Over the course of the next two years, however, the Lord began to stir in me the idea he’d given to me in prison way back when. At first, I brushed these stirrings aside, thinking, I like things the way they are. But then opportunities began popping up everywhere: counseling appointments with former inmates, visitation requests by family members for their sons in jail, other prison ministry volunteers seeking my advice, and being asked to share my testimony with small groups. At the time, I convinced myself it was just part of being a pastor and nothing more, but as these situations kept presenting themselves with increasing frequency, and as God kept stirring my heart and soul in the direction of prison ministry, it wasn’t long before I knew the next step.

     In 2006, I officially left the church where I had been serving and began on this new venture. And since then, month by month and year by year, the Lord has been leading Susan and me on this journey. Though we are pleased with how it has unfolded and progressed, in many ways we feel like we are still just getting started. In fact, I think I am just now beginning to understand what the Lord meant when I first had that thought: What if every inmate knew what I did? Back in prison, all I had was the idea, the theory. Now, over twenty-five years later, I have the experience to back it up.

     Whether I’m listening to an inmate, a family member of an inmate, a volunteer, or other ministry leaders, I can usually guess their questions before they ask, and I typically know the answers. This is no great feat, as knowing the answers isn’t where the challenge lies, it is in living them out. Even now, I still face plenty of challenges of my own—just like everyone else—and I am still learning how to stay steady and faithful to God in all things. It is a lifelong process.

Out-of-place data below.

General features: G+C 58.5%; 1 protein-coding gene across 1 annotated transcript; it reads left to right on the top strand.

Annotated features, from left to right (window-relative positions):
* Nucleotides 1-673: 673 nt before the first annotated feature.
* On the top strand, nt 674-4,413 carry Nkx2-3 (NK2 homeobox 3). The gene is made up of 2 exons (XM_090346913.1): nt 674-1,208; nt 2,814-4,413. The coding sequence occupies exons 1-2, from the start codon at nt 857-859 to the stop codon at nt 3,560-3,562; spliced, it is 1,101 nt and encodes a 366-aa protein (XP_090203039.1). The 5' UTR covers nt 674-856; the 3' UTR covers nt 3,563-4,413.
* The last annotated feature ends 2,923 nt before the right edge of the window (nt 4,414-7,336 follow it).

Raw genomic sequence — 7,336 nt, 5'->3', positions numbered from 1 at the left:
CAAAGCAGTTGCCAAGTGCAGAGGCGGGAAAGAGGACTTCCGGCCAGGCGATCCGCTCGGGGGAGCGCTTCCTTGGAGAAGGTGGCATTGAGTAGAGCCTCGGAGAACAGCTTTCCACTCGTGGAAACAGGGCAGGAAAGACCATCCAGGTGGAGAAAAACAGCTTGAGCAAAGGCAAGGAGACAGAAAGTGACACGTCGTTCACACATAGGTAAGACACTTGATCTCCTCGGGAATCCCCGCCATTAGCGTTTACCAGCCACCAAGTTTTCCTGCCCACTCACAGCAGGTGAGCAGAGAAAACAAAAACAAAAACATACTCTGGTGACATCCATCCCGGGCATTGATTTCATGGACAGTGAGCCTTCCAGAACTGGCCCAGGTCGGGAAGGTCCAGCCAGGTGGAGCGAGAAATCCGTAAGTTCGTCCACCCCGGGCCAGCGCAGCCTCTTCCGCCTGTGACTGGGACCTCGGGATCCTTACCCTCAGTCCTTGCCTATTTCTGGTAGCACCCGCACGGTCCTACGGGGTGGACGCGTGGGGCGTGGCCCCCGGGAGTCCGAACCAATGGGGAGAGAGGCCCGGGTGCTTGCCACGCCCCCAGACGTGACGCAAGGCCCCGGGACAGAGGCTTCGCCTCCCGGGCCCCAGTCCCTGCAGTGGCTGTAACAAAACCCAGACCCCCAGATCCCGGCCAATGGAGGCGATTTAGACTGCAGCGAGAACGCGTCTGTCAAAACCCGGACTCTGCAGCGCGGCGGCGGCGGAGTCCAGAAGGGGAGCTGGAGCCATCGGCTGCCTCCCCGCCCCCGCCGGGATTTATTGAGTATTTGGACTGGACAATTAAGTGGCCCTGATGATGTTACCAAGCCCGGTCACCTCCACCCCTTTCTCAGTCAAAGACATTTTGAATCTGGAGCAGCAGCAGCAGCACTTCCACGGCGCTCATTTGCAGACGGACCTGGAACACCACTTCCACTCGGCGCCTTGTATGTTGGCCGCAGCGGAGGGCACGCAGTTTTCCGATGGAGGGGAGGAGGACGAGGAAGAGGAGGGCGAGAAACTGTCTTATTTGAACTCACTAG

As I have been reflecting over the past few days about how all this started with that simple idea so long ago, I wanted to share with you this story and give you a word of encouragement: Do not quickly dismiss the possibility of a God-inspired idea. I believe He passes them out a lot more often to a lot more people than we think. It might be something brand new, or it might be something very old. It might be simply staying the course of what you are already doing. But I believe that if we keep our hearts open to the voice of God with the attitude of Isaiah when he responded to the Lord’s calling with “Here am I, send me,” I believe God will send us. The assignment might be nothing more than a prayer or a card or a phone call or a visit next door. But the thing to remember is there is no such thing as an unimportant assignment from God, and that regardless of what it might be, we are to concern ourselves with only one thing: obedience.